From the Ground Up: The Science of Soil Launch

Monday, March 17th, 2014
The Foundation is excited to announce it is now expanding its reach into the digital education world! In collaboration with Discovery Education,  the Foundation is making an impact with a program called From the Ground Up: The Science of Soil.  (more…)

Nutrients in the Garden 6: Get Acquainted With Your Soil

Monday, March 10th, 2014
There is a Chinese proverb that says, “He who plants a garden plants happiness.” I could not agree more. If you have been following the blog from the beginning of this series, you are four steps closer to planting happiness. You have decided why you want to garden, you know where to put your garden, you know what you want to plant, and you have a map of your plan!   Now, we talk about the most important ingredient to your gardening success: soil! Side note: I prefer not to call it dirt. Dirt is the stuff I tell my kids to wipe off their feet before coming into the house. Soil is where our food comes from. Without soil, we are naked and hungry. Soil is cultivated by hard working farmers that keep us fed and clothed. It is critical to our mortality; out of respect for this precious resource, I prefer to call it soil. This is where you want to get it right! With the wrong soil, your garden will struggle and you might consider throwing in the trowel and giving up. Simply put, poor soil = poor garden. We can prevent this by doing our homework now, while it’s still too cold to garden. There are over 70,000 types of soil and they are not all created equally; some soils are more plant friendly than others. Soils can have too much clay, be too sandy, too compacted, too acidic... the list goes on, but don’t worry, soil can be improved! Keep in mind that if you are dealing with a dire soil situation, sometimes it is easier to garden in pots or a raised bed, because you have total control over the type of soil you use. If you choose to garden the traditional way, cultivating a spot in…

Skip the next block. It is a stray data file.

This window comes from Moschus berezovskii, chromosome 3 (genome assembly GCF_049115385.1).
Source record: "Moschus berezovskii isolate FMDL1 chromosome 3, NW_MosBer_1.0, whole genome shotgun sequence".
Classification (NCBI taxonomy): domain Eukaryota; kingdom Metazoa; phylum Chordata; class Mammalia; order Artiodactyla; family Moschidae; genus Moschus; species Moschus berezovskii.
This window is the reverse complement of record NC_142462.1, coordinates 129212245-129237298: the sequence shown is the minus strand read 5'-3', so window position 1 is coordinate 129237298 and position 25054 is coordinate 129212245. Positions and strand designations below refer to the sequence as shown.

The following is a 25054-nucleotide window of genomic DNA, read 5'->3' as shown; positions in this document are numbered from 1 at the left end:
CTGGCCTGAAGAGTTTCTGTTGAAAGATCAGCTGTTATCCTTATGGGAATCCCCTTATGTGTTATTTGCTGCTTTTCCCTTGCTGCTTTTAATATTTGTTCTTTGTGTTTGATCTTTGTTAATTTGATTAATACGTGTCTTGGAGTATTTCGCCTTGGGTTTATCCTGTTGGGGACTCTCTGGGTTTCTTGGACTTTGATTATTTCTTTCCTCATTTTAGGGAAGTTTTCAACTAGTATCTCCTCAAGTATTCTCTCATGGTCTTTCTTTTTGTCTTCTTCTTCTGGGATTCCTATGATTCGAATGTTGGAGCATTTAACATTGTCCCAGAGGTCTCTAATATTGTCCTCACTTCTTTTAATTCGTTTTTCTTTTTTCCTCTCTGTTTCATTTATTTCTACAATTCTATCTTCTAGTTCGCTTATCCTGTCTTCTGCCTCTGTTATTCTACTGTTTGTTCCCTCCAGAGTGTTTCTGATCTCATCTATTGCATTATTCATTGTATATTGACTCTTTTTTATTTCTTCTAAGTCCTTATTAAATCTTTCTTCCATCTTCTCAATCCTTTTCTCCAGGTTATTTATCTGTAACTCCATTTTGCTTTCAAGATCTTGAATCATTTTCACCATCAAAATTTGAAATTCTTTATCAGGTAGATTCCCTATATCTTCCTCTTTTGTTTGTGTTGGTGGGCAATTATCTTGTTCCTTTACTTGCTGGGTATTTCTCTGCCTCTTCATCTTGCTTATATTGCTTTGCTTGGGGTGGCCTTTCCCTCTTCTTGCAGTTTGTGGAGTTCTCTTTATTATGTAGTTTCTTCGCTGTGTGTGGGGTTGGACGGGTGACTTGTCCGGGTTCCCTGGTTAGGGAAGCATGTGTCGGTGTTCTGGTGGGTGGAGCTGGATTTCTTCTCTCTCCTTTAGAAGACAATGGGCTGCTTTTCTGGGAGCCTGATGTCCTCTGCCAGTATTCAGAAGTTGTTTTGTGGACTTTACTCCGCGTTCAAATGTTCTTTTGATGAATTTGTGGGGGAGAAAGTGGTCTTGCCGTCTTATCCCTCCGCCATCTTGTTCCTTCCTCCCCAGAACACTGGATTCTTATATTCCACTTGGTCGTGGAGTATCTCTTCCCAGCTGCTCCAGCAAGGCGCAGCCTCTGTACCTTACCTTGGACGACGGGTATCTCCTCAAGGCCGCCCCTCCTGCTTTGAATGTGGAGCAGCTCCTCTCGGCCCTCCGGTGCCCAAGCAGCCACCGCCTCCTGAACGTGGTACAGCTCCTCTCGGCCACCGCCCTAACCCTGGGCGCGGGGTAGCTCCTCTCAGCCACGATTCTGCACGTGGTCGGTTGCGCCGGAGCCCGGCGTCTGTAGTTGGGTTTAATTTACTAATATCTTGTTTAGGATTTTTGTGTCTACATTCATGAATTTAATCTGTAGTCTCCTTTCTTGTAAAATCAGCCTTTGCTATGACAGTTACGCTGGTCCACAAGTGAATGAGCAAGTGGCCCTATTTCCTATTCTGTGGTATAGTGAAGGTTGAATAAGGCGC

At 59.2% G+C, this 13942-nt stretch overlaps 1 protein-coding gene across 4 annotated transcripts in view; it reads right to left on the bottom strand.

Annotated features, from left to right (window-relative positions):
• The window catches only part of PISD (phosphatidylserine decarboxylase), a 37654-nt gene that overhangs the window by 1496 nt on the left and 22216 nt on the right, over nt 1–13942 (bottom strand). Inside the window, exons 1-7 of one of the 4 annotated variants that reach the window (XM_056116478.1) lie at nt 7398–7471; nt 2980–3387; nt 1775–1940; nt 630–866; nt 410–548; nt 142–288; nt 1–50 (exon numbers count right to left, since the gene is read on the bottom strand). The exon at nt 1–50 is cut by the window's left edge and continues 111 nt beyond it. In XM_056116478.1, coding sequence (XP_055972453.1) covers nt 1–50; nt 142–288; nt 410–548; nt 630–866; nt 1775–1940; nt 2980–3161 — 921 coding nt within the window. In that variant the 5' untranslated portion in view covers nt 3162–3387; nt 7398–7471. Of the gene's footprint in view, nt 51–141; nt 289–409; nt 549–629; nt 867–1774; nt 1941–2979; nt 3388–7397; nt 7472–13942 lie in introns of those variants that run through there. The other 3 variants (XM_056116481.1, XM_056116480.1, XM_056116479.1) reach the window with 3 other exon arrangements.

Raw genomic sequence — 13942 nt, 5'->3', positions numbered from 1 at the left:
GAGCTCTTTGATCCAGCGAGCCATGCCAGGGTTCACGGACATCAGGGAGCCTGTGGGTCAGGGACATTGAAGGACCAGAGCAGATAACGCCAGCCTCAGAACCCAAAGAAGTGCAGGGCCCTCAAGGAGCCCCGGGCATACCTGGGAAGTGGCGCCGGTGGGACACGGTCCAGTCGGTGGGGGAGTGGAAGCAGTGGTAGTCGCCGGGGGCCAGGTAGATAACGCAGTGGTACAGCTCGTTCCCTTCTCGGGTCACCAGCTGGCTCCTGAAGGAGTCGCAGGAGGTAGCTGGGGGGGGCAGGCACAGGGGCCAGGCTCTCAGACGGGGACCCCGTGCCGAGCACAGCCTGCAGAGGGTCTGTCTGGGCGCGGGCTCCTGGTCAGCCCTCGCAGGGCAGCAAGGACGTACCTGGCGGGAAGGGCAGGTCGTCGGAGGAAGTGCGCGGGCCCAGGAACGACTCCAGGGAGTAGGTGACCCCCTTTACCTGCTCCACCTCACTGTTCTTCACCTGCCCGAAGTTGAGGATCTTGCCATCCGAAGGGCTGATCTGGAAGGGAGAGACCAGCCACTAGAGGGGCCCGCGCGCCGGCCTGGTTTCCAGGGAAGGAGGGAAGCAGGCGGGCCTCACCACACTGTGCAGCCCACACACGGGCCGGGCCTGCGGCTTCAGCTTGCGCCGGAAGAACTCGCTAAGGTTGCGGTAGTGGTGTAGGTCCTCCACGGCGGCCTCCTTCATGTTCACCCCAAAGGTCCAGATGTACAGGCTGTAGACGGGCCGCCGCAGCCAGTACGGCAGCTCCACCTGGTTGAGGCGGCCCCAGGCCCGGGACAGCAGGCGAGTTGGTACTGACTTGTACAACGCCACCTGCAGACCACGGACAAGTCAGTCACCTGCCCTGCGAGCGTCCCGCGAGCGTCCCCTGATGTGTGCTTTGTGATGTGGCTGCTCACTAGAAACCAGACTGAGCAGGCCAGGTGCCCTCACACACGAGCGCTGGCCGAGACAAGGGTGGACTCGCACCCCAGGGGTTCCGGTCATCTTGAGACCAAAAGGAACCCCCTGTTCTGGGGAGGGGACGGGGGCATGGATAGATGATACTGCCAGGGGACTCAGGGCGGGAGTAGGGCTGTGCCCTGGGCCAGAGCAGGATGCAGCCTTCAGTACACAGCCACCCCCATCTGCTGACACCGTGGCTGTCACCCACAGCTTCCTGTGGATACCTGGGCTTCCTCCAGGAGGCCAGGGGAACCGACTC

New Resource: Potash Video & Potassium Cycle Poster

Wednesday, February 12th, 2014